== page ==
11.28.2008 9:05 pm
Horrigan column: Santa comes to Congress for Relief Claus
By: Kevin Horrigan
St. Louis Post-Dispatch
In perhaps the most shocking sign yet of the dire condition of the nation’s economy, Santa Claus today appeared before the House Financial Services Committee pleading for a $25 billion bailout of his North Pole-based toy manufacturing industry.
Lawmakers were shocked at the sudden appearance of the right jolly old elf, who reportedly evaded Capitol Police by entering the hearing room through a chimney boarded up during the Nixon administration. “I guess he had a case of the flue,” joked committee Chairman Barney Frank, D-Mass.
Appearing without counsel, Claus, dressed in his traditional red suit, told the committee that without the cash infusion, “Christmas will be very bleak.”
He said layoffs would be inevitable among his 300,000-elf work force and that “bankruptcy is not out of the picture.”
“I hate to be the one to break the news to you, ladies and gentlemen,” Claus said. “But Santa Claus is not Santa Claus, if you get my drift. For a thousand years, we’ve been hung out to dry with no federal or local tax support. Our labor costs are through the roof. Competition from China is very fierce. Environmental regulations are a huge added cost. And now we find that because of global climate change, we’ve had to retro-fit the entire North Pole manufacturing center on floats and pylons. We need help.”
Rep. Spencer Bachus of Alabama, the committee’s ranking Republican, was sympathetic to Claus’ complaints about the high cost of environmental compliance. “How many of your people have you lost to marauding polar bears?” Bachus asked.
“That’s the good news,” Claus said. “Technically, elves aren’t ‘people,’ so the Bush administration recently reclassified them as a food source for the bears. If there’s one bright spot to the layoffs, it’s that the bears will be eating better, even though it takes two or three elves per bear to make a meal.”
Rep. Maxine Waters, D-Calif., objected, “Mr. Chairman, I find it reprehensible that Mr. Claus is threatening to feed his elves to polar bears unless we bail him out with $25 billion in taxpayer money.”
Claus replied, “Madam, it’s not like feeding elves to polar bears will save us any money. Over the years, the United Toyworkers Union has negotiated generous labor contracts with us. Even when they’re laid off — or God forbid, even when they’re eaten by polar bears — we’re still stuck with the legacy costs of pension and retirement benefits to their families.”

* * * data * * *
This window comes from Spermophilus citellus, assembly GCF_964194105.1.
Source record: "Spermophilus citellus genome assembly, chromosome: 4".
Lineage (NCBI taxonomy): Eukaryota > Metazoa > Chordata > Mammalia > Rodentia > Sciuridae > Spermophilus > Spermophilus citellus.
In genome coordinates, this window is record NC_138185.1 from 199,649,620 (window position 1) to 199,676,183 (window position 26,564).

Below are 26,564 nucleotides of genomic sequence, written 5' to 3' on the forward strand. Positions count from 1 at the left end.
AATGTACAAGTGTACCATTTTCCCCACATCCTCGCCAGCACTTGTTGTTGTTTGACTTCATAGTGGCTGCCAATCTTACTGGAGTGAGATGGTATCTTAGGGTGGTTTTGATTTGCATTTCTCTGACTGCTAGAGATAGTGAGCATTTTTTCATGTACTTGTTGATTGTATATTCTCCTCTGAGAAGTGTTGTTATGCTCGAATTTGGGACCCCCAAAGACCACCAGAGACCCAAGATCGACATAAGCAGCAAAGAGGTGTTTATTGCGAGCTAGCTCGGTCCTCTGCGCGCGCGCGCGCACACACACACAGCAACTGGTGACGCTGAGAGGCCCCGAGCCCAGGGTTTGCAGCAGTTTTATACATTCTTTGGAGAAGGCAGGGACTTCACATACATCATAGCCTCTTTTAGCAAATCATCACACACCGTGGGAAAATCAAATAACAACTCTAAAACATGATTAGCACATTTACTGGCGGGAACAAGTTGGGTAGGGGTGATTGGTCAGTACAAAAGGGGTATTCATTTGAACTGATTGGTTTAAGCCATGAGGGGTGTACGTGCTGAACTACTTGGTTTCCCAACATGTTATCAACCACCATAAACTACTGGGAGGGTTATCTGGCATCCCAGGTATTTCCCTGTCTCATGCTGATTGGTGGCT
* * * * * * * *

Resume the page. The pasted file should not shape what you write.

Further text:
“If I could say a word in the witness’s defense,” said Rep. William Lacy Clay, D-Mo., “it would be that my children have long enjoyed the benefits of Mr. Claus’ work. And it would be a shame — no, an outrage — if this Congress can provide help for the tycoons and bankers on Wall Street and not for the small children of America.”
Clay, noted throughout Congress for his softball questioning of celebrity witnesses such as baseball stars Mark McGwire and Roger Clemens, then presented Claus with a copy of his Christmas wish list — “just in case,” Clay said.
Rep. Peter King, R-N.Y., demanded to know “why the American taxpayer should bear the burden of bailing out Santa Claus” when Christmas is an “international celebration.”
“Is it not true, sir, that you work in many nations under a variety of aliases: Weihnachtsmann, Kris Kringle, Pere Noel, Papa Noel, Sinter Claus, Julemanden among them?” King said. “Are you planning to hit up the governments of Denmark and France, too?”
Claus replied, “First of all, let me say that I object to the use of the term ‘bailout.’ In fact, all we’re asking for is a loan so we can retool our operations to compete with foreign manufacturers. Secondly, our costs are high because of regulations imposed by this Congress.
“And finally, it was you Americans who started this whole Santa Claus cult with your ‘Night Before Christmas’ and ‘Miracle on 34th Street.’ Before that, I could get by with a few oranges and some candy canes. Now I have to run a full-tilt, 24-7 sweatshop. And everything’s supposed to be free? What kind of business plan is that?”
The hearing had adjourned amid chaos and without a vote when news broke that ABC News had reported that Santa Claus had traveled to Washington by private aircraft.
“I’m outraged,” Chairman Frank said. “How can you ask the suffering taxpayers to bail you out the to tune of $25 billion when you’re flying down here on a private plane?”
“I wish,” Claus replied. “It’s the same raggedy sleigh and eight flying reindeer I’ve been using for centuries. In fact, if you guys ever come up with some bucks, I’m buying a used Gulfstream-IV from a guy in Detroit.”